Advanced therapies – referred to as advanced therapy medicinal products (ATMPs) in the EU and as cell and gene therapies (CGT) in the US – are a class of products based on genes, tissues or cells used to treat or deliver treatment to patients. Since the first gene therapy for a rare paediatric leukaemia was approved by the U.S. Food and Drug Administration (FDA) in 2017, there has been mounting excitement that advanced therapies could help manage, or even provide a durable solution for, rare diseases. These ‘living’ therapies are designed to have long-lasting or permanent effects that restore biological function and address the underlying cause of disease. This includes genetic causes, which account for the majority of rare diseases.
The excitement around advanced therapies for rare disease has been amplified by the overwhelming, unmet need for treatment options. At present, 90 percent of rare diseases have no FDA-approved therapies. While there is a great need for rare disease advanced therapies, clinical development and subsequent market authorisation remains challenging. This blog discusses common hurdles and considerations for the clinical development of rare disease advanced therapies.
Rare disease clinical development
The primary challenges of rare disease clinical development, regardless of therapeutic class, include a limited patient population, wide geographic distribution of these patients and minimal preclinical data. Rare diseases are often poorly characterised, and have only a few specialists with the expertise to run a clinical trial. In addition, clinical trials must recruit from an extremely small population, and this population is often paediatric patients with life threatening conditions. The limited number of participants, paired with an ethical obligation to treat as many as possible, means that controls are designed to be very small or external to the trial. Great unmet need also means that rare diseases are often eligible for expedited market authorisation. Most commonly, the development pipeline for a rare disease involves a phase 1/2 combined trial, a phase 3 trial and market approval followed by patient follow-up and phase 4 trials.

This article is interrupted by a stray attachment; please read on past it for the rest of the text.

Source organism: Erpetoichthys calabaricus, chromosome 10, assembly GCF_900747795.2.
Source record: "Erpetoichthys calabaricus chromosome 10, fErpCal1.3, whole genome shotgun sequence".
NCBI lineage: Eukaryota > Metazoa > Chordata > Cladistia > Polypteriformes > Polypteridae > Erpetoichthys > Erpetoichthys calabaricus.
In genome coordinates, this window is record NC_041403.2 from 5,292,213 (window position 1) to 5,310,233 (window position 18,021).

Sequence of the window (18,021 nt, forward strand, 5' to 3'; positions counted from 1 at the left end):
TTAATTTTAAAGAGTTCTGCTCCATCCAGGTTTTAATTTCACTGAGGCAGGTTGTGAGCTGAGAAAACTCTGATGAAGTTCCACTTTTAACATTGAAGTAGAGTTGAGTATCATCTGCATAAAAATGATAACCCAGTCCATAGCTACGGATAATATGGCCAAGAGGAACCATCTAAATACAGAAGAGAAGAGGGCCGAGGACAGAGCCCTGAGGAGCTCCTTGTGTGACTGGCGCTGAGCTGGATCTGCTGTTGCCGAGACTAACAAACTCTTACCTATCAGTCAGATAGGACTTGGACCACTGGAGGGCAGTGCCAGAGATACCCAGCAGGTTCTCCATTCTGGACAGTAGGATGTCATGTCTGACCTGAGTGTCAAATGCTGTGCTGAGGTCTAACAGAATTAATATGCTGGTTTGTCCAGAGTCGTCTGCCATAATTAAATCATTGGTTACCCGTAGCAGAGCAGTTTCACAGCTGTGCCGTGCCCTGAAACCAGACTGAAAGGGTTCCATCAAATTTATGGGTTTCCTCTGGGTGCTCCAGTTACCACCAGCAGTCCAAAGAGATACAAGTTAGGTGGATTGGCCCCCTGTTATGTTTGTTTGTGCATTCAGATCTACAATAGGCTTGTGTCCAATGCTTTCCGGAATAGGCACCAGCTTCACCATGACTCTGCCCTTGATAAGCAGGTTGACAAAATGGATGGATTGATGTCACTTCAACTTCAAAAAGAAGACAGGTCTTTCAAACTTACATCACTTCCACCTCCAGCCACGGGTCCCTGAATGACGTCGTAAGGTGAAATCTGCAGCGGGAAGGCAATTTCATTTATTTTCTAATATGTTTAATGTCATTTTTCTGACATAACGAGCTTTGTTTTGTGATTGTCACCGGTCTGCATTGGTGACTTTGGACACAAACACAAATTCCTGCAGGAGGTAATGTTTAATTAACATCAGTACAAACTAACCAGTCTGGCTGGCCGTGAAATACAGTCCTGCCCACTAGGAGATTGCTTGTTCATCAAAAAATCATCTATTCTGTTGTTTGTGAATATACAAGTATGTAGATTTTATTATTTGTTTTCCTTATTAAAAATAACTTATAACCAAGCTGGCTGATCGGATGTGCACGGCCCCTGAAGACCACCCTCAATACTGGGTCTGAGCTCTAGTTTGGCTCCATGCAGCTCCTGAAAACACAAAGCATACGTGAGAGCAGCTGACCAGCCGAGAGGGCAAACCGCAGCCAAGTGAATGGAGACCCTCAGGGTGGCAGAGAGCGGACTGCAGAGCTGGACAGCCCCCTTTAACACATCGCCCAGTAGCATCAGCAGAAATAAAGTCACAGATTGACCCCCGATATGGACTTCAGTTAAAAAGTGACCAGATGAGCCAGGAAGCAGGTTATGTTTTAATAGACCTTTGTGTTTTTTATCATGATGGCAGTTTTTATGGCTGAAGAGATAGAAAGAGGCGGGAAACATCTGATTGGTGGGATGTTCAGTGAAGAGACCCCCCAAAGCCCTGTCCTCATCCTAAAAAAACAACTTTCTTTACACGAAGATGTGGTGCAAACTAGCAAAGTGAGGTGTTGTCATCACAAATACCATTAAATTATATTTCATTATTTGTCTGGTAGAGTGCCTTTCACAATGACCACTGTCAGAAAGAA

Advanced therapy clinical development
Development challenges specific to advanced therapy clinical development include stringent regulations during manufacturing and production, and limited preclinical information to guide clinical trial design. Establishing manufacturing and quality standards is also a major challenge for advanced therapies, because their biological nature can pose unique risks, including immunogenicity and variable efficacy. In addition, animal models are unsuitable for preclinical studies, limiting preclinical data before first-in-human trials. Many advanced therapies also should not be tested on healthy volunteers, limiting first-in-human studies to the target population.
Advanced therapies specifically for rare diseases must navigate the compounding challenges faced in rare disease and advanced therapy development. A strategic regulatory strategy will help ensure that these therapies get the appropriate resources during development and consideration during market authorisation.